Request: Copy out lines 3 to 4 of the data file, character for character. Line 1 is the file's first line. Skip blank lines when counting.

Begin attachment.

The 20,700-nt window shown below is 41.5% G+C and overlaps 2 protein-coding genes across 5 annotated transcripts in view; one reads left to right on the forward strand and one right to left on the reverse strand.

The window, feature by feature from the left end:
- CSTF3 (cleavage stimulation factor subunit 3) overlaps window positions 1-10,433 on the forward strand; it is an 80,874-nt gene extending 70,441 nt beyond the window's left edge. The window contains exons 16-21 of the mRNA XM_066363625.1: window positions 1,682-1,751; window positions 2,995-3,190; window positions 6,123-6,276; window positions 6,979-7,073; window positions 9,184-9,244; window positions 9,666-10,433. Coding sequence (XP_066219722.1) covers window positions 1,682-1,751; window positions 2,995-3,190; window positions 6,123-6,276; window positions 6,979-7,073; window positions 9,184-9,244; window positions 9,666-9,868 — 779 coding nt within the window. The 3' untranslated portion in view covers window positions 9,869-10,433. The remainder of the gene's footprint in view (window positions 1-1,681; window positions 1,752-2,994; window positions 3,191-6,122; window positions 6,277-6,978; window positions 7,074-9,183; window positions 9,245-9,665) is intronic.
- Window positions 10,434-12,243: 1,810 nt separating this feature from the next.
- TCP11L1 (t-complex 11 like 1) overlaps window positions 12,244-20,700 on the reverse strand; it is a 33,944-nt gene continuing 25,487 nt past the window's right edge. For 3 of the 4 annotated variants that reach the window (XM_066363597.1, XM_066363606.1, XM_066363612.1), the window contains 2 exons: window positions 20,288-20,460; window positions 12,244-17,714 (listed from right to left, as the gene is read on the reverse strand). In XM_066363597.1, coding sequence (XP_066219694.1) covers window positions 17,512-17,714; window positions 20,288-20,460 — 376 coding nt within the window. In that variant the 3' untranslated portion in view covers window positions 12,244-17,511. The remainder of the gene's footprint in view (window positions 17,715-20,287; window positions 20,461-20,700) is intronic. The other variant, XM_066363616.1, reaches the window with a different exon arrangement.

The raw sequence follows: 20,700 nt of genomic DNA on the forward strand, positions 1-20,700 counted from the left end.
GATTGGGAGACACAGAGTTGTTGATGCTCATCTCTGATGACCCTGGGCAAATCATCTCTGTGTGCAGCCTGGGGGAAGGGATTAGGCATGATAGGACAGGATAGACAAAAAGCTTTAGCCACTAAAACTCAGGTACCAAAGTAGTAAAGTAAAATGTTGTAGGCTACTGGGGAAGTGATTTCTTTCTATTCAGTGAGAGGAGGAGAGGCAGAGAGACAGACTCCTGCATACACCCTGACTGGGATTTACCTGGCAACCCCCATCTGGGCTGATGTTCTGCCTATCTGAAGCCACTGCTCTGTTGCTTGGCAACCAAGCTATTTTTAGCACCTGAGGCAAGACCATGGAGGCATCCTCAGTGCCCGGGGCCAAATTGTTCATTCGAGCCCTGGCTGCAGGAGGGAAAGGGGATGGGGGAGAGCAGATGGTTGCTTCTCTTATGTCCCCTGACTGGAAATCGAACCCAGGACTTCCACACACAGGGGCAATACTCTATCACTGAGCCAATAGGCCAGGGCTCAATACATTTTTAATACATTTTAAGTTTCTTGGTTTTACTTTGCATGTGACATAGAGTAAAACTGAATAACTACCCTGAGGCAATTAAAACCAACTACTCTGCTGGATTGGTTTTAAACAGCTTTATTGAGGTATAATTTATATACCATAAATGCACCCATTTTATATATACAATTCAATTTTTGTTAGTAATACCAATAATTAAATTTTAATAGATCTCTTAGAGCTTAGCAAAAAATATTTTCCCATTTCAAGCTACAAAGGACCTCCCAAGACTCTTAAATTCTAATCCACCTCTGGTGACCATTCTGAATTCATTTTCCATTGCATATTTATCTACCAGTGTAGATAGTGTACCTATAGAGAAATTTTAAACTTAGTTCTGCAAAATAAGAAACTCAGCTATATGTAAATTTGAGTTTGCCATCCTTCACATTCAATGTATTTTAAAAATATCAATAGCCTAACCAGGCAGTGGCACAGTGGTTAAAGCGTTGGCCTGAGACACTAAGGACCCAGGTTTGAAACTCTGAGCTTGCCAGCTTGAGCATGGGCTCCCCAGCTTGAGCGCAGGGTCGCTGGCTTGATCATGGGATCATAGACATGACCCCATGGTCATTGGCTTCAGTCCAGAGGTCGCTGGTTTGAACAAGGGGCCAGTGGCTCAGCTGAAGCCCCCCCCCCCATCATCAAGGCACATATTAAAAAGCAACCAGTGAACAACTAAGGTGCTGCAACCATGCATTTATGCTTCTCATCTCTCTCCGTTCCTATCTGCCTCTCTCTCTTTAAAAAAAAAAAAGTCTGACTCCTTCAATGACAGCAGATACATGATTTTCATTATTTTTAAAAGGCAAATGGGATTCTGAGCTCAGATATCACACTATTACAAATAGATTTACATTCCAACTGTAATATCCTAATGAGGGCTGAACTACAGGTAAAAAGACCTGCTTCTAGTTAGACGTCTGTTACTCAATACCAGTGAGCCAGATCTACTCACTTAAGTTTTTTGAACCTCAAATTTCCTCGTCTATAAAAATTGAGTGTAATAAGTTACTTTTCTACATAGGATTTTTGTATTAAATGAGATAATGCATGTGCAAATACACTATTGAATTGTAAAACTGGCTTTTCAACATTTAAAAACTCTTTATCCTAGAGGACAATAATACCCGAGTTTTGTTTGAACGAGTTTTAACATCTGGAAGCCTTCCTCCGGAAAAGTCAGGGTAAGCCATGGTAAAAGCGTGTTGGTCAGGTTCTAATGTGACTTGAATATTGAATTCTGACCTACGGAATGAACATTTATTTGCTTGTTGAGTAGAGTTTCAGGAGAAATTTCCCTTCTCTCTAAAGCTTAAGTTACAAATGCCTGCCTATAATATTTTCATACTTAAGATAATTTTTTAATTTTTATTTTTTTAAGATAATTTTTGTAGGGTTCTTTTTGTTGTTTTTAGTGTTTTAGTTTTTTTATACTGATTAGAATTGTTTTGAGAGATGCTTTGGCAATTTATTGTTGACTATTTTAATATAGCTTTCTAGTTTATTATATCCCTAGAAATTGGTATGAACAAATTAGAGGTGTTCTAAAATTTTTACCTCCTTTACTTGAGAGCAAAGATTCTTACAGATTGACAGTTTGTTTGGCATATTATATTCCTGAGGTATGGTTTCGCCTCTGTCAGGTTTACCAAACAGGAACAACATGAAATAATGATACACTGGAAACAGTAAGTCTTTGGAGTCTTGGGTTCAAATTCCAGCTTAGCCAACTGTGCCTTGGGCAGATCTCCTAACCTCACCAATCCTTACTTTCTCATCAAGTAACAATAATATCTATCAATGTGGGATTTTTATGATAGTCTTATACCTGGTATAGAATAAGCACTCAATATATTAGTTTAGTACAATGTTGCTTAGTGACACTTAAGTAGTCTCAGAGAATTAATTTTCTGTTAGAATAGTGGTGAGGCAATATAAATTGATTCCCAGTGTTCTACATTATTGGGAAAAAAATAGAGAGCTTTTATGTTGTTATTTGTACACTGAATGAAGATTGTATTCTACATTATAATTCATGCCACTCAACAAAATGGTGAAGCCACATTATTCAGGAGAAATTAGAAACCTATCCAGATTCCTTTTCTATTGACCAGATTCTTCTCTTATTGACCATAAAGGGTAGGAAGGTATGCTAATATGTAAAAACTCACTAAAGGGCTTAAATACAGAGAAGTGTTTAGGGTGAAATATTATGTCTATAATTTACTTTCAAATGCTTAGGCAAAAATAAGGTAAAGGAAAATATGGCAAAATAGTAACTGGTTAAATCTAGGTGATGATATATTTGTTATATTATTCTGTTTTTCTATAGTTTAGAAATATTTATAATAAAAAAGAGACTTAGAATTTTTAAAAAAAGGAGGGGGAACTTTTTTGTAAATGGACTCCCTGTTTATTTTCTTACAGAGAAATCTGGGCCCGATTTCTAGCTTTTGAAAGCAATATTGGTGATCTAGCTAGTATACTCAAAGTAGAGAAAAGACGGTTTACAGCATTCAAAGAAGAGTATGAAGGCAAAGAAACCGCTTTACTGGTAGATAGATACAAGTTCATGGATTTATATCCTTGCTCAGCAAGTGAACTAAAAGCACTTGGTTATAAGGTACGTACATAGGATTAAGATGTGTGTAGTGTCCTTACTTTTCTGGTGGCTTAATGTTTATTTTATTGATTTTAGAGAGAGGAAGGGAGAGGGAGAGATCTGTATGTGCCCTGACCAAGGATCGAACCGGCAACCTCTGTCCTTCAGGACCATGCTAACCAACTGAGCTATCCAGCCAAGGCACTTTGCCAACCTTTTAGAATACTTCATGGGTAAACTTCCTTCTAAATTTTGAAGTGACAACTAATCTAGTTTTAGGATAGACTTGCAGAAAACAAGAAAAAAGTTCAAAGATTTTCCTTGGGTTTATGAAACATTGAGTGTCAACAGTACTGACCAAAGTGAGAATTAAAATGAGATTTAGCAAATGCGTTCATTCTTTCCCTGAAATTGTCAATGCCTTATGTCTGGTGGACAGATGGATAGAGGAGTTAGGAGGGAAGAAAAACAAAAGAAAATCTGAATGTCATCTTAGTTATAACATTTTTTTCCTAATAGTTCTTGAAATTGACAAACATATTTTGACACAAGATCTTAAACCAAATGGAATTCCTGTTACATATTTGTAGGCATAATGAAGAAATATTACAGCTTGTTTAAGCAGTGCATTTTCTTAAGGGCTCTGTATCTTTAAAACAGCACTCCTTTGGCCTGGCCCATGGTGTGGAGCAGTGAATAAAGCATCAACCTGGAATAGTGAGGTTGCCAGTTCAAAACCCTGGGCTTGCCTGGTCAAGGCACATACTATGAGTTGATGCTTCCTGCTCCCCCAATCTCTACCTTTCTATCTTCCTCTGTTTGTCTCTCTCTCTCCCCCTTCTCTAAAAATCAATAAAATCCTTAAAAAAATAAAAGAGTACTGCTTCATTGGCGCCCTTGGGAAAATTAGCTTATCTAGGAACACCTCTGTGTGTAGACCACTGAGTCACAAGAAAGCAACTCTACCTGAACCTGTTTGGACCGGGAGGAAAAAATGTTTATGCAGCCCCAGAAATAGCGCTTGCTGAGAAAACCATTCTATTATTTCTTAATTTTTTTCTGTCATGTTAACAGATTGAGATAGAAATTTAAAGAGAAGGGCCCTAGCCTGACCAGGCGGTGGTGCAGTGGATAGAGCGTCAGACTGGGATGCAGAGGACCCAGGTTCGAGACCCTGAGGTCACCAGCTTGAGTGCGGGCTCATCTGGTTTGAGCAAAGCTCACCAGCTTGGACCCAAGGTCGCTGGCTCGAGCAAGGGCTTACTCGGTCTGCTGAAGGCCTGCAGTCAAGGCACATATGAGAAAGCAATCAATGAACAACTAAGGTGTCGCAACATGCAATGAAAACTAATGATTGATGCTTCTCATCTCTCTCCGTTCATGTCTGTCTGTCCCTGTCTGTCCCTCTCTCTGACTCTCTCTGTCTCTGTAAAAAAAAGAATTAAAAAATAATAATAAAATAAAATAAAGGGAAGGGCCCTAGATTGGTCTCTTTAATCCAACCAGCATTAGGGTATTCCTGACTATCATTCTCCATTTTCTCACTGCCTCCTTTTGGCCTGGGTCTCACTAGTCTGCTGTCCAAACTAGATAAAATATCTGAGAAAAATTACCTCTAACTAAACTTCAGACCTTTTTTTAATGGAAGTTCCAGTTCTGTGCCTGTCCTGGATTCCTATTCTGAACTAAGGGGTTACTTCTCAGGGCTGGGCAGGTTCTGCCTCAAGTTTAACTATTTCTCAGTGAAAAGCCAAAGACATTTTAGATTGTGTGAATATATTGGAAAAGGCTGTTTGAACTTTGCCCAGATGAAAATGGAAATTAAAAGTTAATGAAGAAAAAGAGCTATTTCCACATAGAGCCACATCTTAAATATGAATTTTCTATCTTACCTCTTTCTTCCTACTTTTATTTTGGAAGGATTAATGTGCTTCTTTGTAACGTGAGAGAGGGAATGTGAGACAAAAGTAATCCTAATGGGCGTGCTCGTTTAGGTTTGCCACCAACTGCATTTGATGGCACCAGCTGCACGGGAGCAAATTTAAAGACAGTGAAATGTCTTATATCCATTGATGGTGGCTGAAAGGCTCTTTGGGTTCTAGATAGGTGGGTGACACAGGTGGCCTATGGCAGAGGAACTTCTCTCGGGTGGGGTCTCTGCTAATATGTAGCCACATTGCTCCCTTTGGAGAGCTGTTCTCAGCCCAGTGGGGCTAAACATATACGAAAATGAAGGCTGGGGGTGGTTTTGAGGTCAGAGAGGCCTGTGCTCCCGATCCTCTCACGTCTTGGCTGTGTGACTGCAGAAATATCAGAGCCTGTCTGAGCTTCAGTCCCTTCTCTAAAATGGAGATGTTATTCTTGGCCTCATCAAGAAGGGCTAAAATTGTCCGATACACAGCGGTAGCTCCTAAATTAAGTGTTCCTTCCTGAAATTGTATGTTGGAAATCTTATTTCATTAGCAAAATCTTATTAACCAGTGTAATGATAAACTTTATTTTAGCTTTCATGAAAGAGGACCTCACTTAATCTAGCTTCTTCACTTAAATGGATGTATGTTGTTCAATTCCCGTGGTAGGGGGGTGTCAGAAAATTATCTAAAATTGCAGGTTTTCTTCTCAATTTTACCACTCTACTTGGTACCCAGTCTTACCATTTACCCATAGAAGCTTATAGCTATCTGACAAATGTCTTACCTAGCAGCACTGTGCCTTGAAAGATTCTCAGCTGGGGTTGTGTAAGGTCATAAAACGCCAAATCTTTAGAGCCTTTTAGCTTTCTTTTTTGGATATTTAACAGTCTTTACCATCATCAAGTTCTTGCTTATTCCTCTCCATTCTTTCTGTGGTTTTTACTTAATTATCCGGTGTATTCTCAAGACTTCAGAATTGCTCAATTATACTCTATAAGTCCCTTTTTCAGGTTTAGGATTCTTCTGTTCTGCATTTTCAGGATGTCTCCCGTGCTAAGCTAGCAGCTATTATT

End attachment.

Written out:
- CSTF3 (cleavage stimulation factor subunit 3) overlaps window positions 1-10,433 on the forward strand; it is an 80,874-nt gene extending 70,441 nt beyond the window's left edge. The window contains exons 16-21 of the mRNA XM_066363625.1: window positions 1,682-1,751; window positions 2,995-3,190; window positions 6,123-6,276; window positions 6,979-7,073; window positions 9,184-9,244; window positions 9,666-10,433. Coding sequence (XP_066219722.1) covers window positions 1,682-1,751; window positions 2,995-3,190; window positions 6,123-6,276; window positions 6,979-7,073; window positions 9,184-9,244; window positions 9,666-9,868 — 779 coding nt within the window. The 3' untranslated portion in view covers window positions 9,869-10,433. The remainder of the gene's footprint in view (window positions 1-1,681; window positions 1,752-2,994; window positions 3,191-6,122; window positions 6,277-6,978; window positions 7,074-9,183; window positions 9,245-9,665) is intronic.
- Window positions 10,434-12,243: 1,810 nt separating this feature from the next.